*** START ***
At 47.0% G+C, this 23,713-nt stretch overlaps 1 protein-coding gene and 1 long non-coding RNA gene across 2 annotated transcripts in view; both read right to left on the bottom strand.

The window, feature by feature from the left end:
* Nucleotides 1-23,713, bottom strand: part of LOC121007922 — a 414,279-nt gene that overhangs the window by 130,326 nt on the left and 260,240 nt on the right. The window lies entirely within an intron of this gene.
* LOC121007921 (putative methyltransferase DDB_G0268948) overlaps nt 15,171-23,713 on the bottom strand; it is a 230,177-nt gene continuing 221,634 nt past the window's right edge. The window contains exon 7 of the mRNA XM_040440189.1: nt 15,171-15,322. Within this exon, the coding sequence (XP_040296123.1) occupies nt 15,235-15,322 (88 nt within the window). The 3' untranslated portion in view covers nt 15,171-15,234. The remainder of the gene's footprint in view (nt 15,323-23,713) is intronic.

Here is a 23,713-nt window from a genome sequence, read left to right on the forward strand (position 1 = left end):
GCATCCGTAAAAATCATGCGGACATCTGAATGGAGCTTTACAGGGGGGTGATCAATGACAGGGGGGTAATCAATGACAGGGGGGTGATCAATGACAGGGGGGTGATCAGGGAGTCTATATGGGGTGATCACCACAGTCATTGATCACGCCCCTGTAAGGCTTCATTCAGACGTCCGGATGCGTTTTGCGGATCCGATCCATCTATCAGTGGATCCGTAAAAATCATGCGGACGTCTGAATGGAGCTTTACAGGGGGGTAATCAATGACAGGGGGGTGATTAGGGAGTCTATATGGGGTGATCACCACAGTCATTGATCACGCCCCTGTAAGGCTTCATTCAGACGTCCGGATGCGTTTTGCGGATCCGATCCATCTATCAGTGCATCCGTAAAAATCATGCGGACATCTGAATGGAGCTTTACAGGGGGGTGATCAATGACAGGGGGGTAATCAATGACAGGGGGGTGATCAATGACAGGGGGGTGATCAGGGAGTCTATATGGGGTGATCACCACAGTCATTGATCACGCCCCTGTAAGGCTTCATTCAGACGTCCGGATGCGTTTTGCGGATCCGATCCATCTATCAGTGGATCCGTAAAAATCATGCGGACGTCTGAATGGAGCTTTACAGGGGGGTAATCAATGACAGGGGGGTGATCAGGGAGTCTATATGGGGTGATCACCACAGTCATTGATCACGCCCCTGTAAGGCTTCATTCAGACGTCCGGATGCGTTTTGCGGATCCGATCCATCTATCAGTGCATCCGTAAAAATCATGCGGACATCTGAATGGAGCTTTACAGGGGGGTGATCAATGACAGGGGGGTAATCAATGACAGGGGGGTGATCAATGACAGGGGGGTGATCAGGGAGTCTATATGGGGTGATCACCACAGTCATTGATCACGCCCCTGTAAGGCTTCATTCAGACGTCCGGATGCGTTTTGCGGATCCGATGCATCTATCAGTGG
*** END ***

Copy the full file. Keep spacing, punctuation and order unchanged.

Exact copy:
At 47.0% G+C, this 23,713-nt stretch overlaps 1 protein-coding gene and 1 long non-coding RNA gene across 2 annotated transcripts in view; both read right to left on the bottom strand.

The window, feature by feature from the left end:
* Nucleotides 1-23,713, bottom strand: part of LOC121007922 — a 414,279-nt gene that overhangs the window by 130,326 nt on the left and 260,240 nt on the right. The window lies entirely within an intron of this gene.
* LOC121007921 (putative methyltransferase DDB_G0268948) overlaps nt 15,171-23,713 on the bottom strand; it is a 230,177-nt gene continuing 221,634 nt past the window's right edge. The window contains exon 7 of the mRNA XM_040440189.1: nt 15,171-15,322. Within this exon, the coding sequence (XP_040296123.1) occupies nt 15,235-15,322 (88 nt within the window). The 3' untranslated portion in view covers nt 15,171-15,234. The remainder of the gene's footprint in view (nt 15,323-23,713) is intronic.

Here is a 23,713-nt window from a genome sequence, read left to right on the forward strand (position 1 = left end):
GCATCCGTAAAAATCATGCGGACATCTGAATGGAGCTTTACAGGGGGGTGATCAATGACAGGGGGGTAATCAATGACAGGGGGGTGATCAATGACAGGGGGGTGATCAGGGAGTCTATATGGGGTGATCACCACAGTCATTGATCACGCCCCTGTAAGGCTTCATTCAGACGTCCGGATGCGTTTTGCGGATCCGATCCATCTATCAGTGGATCCGTAAAAATCATGCGGACGTCTGAATGGAGCTTTACAGGGGGGTAATCAATGACAGGGGGGTGATTAGGGAGTCTATATGGGGTGATCACCACAGTCATTGATCACGCCCCTGTAAGGCTTCATTCAGACGTCCGGATGCGTTTTGCGGATCCGATCCATCTATCAGTGCATCCGTAAAAATCATGCGGACATCTGAATGGAGCTTTACAGGGGGGTGATCAATGACAGGGGGGTAATCAATGACAGGGGGGTGATCAATGACAGGGGGGTGATCAGGGAGTCTATATGGGGTGATCACCACAGTCATTGATCACGCCCCTGTAAGGCTTCATTCAGACGTCCGGATGCGTTTTGCGGATCCGATCCATCTATCAGTGGATCCGTAAAAATCATGCGGACGTCTGAATGGAGCTTTACAGGGGGGTAATCAATGACAGGGGGGTGATCAGGGAGTCTATATGGGGTGATCACCACAGTCATTGATCACGCCCCTGTAAGGCTTCATTCAGACGTCCGGATGCGTTTTGCGGATCCGATCCATCTATCAGTGCATCCGTAAAAATCATGCGGACATCTGAATGGAGCTTTACAGGGGGGTGATCAATGACAGGGGGGTAATCAATGACAGGGGGGTGATCAATGACAGGGGGGTGATCAGGGAGTCTATATGGGGTGATCACCACAGTCATTGATCACGCCCCTGTAAGGCTTCATTCAGACGTCCGGATGCGTTTTGCGGATCCGATGCATCTATCAGTGG